Recently, some members of Congress reintroduced a bill, the Foreign Aid Transparency and Accountability Act (FATA), that if passed will attempt to make U.S. poverty and economic assistance to foreign countries more efficient and effective. In the past, USAID was unable to account for funds that were intended to support Iraqi minority groups. If enacted, perhaps FATA will successfully improve a system that fails to ensure that funds are used for the intended purpose. As it stands presently, the distribution of U.S. foreign aid lacks a coherent policy and remains problematic.
The Egyptian military’s ouster of President Mohamed Morsi has renewed public discussion regarding U.S. foreign aid. Politicians, including Sen. John McCain (R-Ariz.) , and commentators have called for the suspension of U.S. assistance to Egypt, characterizing the events as a military coup and expressing concern over the ongoing violence. Some cite the Foreign Assistance Act which states that no aid can be given to “any country whose duly elected head of government is deposed by military coup d’état.” However, the law fails to account for or restrict assistance to governments with autocratic leaders. Where were the calls to revoke military aid when former Egyptian President Hosni Mubarak was imprisoning, torturing, and killing his detractors? The White House has skirted the issue by refusing to take sides or call the removal of President Morsi a military coup, so for now U.S. assistance will continue to flow to Egypt.
The problems with U.S. foreign aid go far beyond transparency and accountability. The consistently flawed foreign policies of successive administrations are the true culprit preventing aid from helping people of struggling nations. U.S. aid, economic and military, has historically been given to countries with questionable human rights records, that restrict freedom of speech, and are ruled by dictators or despotic monarchies. Too often, the military aid provided in the region only helps to keep tyrannical governments in place and is turned against a recipient’s own people or the civilians of neighboring countries. There is no accountability, let alone concern, for how weapons provided to these countries are used.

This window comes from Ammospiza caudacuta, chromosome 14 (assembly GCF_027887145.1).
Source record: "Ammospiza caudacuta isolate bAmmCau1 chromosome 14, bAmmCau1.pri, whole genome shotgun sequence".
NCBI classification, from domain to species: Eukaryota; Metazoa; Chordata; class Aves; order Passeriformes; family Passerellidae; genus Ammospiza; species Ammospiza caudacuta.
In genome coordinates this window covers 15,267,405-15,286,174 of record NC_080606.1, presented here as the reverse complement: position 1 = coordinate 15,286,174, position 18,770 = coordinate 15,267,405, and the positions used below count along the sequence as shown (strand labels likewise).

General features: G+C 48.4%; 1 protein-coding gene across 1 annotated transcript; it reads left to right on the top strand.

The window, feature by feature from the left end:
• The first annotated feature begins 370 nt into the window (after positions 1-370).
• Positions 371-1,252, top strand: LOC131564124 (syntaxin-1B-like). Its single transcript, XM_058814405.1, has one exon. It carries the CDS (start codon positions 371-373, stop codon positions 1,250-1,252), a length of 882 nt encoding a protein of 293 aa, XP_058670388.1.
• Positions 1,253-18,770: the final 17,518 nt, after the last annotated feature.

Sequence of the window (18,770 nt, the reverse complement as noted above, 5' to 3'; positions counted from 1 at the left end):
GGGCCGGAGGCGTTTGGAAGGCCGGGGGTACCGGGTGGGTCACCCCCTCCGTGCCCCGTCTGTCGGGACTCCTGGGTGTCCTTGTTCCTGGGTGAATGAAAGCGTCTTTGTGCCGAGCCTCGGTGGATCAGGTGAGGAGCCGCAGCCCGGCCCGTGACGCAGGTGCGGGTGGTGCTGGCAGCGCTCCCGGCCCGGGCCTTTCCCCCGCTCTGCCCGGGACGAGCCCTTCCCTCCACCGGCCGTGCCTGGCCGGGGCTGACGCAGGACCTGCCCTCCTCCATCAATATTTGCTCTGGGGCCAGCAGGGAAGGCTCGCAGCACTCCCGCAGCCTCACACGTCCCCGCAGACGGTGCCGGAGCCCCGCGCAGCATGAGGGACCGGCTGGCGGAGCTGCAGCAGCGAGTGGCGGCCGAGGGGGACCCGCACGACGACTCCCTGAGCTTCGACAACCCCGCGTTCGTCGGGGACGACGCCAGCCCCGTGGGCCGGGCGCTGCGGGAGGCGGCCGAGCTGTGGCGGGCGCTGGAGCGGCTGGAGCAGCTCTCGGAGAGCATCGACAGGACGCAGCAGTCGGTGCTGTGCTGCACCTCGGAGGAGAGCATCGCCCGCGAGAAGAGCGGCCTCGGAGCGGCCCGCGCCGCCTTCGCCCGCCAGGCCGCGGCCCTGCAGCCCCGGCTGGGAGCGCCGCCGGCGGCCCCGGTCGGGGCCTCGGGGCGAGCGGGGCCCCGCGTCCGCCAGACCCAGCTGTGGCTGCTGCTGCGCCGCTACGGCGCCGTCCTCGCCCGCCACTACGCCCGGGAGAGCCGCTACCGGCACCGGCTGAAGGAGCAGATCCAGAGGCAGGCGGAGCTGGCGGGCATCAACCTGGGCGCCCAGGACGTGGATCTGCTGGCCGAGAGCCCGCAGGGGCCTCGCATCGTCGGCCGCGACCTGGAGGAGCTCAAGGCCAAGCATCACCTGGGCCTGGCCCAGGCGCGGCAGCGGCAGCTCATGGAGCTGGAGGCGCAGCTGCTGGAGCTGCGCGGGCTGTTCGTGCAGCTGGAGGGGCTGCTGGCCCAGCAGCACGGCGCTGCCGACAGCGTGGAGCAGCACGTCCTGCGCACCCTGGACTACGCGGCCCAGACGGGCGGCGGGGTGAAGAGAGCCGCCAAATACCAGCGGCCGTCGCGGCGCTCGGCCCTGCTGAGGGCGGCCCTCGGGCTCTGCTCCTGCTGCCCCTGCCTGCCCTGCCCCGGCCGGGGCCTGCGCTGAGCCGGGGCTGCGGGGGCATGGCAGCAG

The U.S. provides $3 to $4 billion in aid to Israel annually, mostly in the form of military assistance. This aid is frequently used in actions that generate civilian casualties. A good example of this was the way in which Israeli forces were able to operate during the 2006 Lebanon War. In a heavy-handed response to border skirmishes with Hezbollah, the Israeli government opted to mete out collective punishment on Lebanon. Vowing to bomb the country back to the stone age, Israel targeted Lebanese civilian areas and infrastructure. Over the 33-day conflict, Human Rights Watch reported that the damage inflicted by Israel resulted in at least 1,109 deaths (mostly civilian), 4,399 wounded, and the displacement of approximately one million people. The story repeats itself with Israeli actions against Palestinian civilians in Gaza. Despite these actions, American military aid continues to flow unabated.
In the case of Egypt, the question of continued military and economic aid is intertwined with U.S. support for Israel, acting as an incentive to maintain the Egyptian-Israeli peace agreement. In a compelling article, Stephen Walt eloquently explains that the removal of the Muslim Brotherhood from power in Egypt provides an opportunity for the U.S. to end the “unjustified” military aid to Egypt and Israel, and improve U.S. policy in the region that has been “too supportive of an expansionist Israel and too supportive of unpopular Arab dictatorships.” However, as Walt argues, it is unlikely that the U.S. will apply reason to foreign policy and its allocation of military assistance in the Middle East, or elsewhere, anytime soon.